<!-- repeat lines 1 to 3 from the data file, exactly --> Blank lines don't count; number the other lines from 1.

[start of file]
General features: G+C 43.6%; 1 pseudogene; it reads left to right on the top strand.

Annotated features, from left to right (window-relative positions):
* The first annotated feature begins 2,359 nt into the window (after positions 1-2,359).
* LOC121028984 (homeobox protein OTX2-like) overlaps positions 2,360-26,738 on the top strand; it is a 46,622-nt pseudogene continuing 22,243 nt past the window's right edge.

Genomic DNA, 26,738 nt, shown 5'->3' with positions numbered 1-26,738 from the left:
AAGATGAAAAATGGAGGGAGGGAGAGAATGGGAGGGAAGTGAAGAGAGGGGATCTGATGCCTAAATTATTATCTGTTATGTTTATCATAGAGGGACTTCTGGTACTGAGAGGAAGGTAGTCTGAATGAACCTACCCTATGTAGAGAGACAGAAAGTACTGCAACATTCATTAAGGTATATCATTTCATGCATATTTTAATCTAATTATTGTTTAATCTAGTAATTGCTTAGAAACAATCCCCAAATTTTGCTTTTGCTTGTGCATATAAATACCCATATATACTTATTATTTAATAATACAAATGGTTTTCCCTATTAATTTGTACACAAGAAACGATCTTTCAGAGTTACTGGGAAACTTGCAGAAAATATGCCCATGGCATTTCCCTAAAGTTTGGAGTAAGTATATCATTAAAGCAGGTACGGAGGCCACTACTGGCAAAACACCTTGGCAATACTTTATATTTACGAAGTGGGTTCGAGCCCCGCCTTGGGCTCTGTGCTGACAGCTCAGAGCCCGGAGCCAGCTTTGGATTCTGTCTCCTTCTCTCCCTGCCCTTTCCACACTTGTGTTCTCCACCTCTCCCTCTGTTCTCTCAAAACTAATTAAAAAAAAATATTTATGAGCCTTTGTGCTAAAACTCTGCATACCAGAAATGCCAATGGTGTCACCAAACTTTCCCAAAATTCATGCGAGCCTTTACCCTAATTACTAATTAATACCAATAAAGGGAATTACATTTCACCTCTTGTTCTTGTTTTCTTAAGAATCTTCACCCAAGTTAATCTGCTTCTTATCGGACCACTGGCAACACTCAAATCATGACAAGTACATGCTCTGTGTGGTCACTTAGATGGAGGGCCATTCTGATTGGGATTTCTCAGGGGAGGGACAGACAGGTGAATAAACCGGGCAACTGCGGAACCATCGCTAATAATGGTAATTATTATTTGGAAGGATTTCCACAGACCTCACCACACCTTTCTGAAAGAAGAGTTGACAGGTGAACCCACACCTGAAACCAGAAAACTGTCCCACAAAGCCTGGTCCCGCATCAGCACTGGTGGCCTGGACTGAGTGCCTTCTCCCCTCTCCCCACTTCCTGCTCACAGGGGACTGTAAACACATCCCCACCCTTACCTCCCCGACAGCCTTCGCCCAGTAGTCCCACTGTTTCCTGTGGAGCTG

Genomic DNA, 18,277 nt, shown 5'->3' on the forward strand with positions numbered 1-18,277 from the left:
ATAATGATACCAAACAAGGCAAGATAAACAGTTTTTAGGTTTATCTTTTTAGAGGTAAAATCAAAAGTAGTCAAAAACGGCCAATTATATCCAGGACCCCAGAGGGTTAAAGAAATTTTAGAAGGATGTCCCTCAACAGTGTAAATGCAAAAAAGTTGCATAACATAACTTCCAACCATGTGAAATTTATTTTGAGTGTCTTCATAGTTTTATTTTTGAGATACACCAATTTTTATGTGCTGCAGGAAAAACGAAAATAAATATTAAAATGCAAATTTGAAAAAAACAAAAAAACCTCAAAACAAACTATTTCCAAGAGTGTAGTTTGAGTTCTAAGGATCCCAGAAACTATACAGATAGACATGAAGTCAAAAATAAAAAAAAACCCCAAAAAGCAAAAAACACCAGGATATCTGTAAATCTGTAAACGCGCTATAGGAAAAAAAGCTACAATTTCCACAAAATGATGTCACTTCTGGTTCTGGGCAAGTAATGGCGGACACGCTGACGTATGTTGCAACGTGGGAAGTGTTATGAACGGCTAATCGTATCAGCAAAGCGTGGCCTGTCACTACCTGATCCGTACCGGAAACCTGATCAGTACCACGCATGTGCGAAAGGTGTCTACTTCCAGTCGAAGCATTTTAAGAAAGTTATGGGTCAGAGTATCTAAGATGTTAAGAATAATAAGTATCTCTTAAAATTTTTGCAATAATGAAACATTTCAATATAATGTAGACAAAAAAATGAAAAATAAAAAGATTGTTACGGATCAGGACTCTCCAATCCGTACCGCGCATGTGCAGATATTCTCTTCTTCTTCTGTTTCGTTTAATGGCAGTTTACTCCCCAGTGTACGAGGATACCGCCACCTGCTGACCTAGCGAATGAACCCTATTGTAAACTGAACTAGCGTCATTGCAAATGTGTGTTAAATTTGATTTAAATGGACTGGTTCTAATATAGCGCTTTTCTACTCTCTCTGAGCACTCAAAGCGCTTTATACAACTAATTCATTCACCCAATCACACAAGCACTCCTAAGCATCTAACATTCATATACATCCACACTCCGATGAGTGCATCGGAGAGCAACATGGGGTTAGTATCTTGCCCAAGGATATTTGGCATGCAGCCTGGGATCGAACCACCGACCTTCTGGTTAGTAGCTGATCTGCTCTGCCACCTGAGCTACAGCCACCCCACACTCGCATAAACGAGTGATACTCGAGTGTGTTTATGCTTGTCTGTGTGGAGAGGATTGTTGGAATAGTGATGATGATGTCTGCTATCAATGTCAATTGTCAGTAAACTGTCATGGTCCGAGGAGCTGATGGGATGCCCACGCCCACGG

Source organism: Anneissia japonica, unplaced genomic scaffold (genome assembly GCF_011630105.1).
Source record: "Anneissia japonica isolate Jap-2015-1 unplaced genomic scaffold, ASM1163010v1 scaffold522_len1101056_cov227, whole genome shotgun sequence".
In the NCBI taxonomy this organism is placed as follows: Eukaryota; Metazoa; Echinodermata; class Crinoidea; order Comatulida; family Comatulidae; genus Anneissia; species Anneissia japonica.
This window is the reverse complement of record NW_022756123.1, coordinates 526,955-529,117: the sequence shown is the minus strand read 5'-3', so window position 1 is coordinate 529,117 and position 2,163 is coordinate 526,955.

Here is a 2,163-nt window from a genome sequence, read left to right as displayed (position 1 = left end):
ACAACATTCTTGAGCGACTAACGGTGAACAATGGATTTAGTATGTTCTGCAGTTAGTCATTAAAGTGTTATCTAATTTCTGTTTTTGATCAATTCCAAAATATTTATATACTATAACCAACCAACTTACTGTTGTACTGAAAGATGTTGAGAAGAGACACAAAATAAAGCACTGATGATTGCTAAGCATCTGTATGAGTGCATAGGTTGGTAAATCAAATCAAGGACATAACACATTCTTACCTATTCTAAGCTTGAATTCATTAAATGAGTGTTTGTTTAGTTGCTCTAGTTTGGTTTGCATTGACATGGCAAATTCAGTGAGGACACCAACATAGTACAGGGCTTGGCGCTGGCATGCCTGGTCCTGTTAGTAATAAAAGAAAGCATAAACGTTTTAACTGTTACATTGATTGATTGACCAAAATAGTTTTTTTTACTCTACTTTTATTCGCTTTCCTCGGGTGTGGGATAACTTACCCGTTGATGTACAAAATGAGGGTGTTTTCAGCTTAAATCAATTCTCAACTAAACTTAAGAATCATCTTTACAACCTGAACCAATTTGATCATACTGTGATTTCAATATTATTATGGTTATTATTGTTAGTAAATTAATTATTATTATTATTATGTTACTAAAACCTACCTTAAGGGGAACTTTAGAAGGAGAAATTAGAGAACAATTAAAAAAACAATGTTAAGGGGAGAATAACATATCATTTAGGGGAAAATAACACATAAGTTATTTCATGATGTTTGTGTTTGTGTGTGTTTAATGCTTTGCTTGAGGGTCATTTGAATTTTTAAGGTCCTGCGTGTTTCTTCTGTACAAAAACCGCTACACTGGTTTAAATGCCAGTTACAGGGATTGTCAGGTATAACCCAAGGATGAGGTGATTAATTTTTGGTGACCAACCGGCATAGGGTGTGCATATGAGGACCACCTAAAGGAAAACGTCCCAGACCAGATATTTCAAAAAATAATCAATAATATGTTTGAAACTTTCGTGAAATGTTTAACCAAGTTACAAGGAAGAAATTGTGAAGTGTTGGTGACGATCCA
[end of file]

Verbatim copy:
General features: G+C 43.6%; 1 pseudogene; it reads left to right on the top strand.

Annotated features, from left to right (window-relative positions):
* The first annotated feature begins 2,359 nt into the window (after positions 1-2,359).